I hope everyone is having a good Earth Day today. It snuck* up on me. As I mentioned in my last article, I’ve been busy boarding dogs while people travel during their April school vacations.
Let’s kick things off with…
Solar Power Update: Seven Years Later
We just completed our seventh year with solar panels and they’ve been great. The only “hassle” was one of the 20+ inverters that failed earlier this year. We were generating 5% less energy for a month while our local company sourced the part and installed it free of charge. I wish all my problems could be solved as easily as typing a few emails like that.
We paid $16,000 for the solar panels back then. Normally they would have twice that – $32,000. There were some energy programs and tax credits, which cut the price in half. Let’s see how it’s paid off so far.
In the 7 years, our panels have generated 64.9MWh of electricity. Don’t worry if you don’t know your energy conversions, I don’t either. That’s 64900 kWh of power. I went to our electric bill to see what the cost of a kWh is and it’s 24.05 cents in Rhode Island. We have expensive energy here. That’s one of the great surprises about solar power – it’s very cost-effective even in states that you wouldn’t think are sunny. If our energy was cheaper it would take longer to make back our investment.
At today’s cost of electricity (24.05 cents), the 64,900 kWh of energy would have cost us $15,610. That’s very close to breaking even. It’s not entirely fair, because the cost of electricity wasn’t always $0.2504 kWh. For example, when I reviewed our solar energy after four years the cost of a kWh was around 21 cents. In addition, we had to pay for the panels in 2015 dollars. Everyone is thinking about inflation nowadays and 2022 dollars just aren’t the same.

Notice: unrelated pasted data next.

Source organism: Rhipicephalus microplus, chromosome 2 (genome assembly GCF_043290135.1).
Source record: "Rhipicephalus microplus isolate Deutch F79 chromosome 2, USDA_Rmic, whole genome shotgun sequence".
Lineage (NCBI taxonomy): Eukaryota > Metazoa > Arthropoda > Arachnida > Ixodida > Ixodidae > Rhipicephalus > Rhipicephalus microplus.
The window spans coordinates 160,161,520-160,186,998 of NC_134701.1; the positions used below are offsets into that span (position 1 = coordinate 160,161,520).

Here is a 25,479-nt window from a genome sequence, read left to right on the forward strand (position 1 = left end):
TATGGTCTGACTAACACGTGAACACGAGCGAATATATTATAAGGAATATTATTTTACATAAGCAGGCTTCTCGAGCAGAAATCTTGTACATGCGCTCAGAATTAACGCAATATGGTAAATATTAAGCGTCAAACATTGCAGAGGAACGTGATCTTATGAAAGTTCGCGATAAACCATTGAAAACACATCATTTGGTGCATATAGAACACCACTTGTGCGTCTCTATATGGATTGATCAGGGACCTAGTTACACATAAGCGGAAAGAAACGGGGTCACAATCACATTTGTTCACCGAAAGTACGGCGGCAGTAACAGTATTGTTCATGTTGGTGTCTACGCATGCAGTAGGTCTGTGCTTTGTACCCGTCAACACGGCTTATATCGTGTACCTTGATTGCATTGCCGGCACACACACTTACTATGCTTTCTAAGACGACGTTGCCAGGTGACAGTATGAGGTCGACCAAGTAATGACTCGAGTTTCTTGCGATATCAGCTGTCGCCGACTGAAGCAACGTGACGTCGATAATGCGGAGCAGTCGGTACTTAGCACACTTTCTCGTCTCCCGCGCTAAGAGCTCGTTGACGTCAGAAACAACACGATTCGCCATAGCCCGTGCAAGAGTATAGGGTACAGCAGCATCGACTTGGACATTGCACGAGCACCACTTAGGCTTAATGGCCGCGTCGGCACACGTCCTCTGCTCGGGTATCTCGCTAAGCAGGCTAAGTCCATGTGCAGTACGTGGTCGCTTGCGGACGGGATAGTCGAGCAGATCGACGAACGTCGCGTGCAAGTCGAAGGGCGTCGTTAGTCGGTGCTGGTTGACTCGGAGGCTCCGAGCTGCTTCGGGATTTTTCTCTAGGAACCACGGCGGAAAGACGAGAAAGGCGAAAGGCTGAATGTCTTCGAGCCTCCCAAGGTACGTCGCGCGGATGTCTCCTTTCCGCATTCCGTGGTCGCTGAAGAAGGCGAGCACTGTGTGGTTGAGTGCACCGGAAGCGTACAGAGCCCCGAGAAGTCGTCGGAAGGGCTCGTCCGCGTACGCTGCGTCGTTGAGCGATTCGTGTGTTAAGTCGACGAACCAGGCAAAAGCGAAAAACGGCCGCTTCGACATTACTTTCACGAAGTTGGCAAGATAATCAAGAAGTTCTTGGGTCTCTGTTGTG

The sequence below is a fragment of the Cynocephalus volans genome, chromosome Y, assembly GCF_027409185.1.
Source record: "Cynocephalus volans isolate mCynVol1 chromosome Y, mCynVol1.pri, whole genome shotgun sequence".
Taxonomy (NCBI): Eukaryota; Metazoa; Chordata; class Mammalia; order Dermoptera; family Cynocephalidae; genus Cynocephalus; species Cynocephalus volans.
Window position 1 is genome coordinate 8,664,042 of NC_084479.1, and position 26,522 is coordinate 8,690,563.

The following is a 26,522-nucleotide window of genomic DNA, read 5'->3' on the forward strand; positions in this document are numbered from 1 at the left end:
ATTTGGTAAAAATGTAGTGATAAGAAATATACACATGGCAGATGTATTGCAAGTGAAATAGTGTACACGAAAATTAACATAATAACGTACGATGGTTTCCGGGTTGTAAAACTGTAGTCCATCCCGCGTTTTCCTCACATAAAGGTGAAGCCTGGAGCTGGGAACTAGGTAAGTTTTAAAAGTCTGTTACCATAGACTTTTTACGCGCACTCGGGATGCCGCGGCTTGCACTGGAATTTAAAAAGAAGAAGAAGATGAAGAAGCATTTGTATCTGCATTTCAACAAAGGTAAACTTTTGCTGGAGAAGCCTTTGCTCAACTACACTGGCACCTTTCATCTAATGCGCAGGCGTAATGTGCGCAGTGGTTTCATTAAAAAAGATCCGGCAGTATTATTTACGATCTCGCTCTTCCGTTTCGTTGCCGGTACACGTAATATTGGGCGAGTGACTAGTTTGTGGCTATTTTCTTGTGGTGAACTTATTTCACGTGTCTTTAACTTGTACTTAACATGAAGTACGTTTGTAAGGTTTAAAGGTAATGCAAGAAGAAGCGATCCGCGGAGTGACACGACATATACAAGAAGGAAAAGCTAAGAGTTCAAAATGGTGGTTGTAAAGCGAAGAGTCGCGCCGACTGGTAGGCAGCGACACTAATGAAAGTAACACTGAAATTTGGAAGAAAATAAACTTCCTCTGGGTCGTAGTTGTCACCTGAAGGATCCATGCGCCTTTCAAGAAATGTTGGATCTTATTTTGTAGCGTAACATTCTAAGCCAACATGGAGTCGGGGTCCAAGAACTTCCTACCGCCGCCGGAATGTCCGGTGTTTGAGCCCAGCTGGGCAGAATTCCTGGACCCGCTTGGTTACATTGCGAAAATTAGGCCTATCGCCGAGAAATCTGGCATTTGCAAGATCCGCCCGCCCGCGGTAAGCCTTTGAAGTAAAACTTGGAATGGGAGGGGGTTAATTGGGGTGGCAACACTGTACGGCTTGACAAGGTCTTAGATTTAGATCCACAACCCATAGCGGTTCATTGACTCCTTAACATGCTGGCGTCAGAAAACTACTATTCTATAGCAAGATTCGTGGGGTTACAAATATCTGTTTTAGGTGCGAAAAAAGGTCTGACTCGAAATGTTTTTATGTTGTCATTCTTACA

It’s not worth going through and adding up the cost of electricity each year and getting an inflation calculator together. I think it’s safe to say that we’d hit “fake” break-even next year, with “fake” meaning that it wouldn’t account for these factors. We’d theoretically hit real break-even in 2024 – after 9 years of ownership. It looks like we’ll save around $1,750 a year after that. That’s roughly 7,200 kWh produced each year at $0.2405. Of course, energy will continue to go up in price and maybe our efficiency will go down (though it’s guaranteed to be 95% for 25 years or something similar).
Long story short, our solar panel purchase was a great money move and great for the environment.
Moving on from the solar update, there are a couple more things I wanted to cover today:
Encourage Kid Entrepreneurship this Earth Day
Over on Kid Wealth, I wrote about how to inspire a kid entrepreneur this Earth Day. I worked out a business plan where he could make and sell can tab bracelets for a small profit. Recycling and entrepreneurship are a winning combination.
I’ve been working on a new Kid Wealth home page. It’s not perfect, but I think it looks great on desktop browsers. There are a couple of things that I know are broken. For example, I link to content that isn’t published yet. So for now, let’s keep that a secret between us.
Previous Earth Day Articles
Here’s a look back at my Earth Day Articles from the years gone by:
- Climate Change is like Personal Finance
Whether it is personal finance or fighting climate change, the little things add up to become big things over time.
- All At Once
COVID shut down hit one month when I published this one. The Jack Johnson lyrics written in 2008 about the environment described how many were feeling about COVID.
- Solar Panels: One Year Later
My one-year review of solar panels.
- Solar Panels Completed
My post after finishing the installation of the solar panels.
- Four Lazy Ways to Save the Environment
This is an old article from 2009. I was recommending CFLs – those corkscrew bulbs. We still have and use some, but the technology with LEDs is better and more cost-effective now.
If you’ve finished all that reading… or even if you haven’t, I hope you take some time to get outside and enjoy Earth day today.
* Some people don’t believe that snuck is a word, but I’m sticking to it. Wordle says it is a word. Then again, I’ve gotten away with “gwine” and “comby” too, so…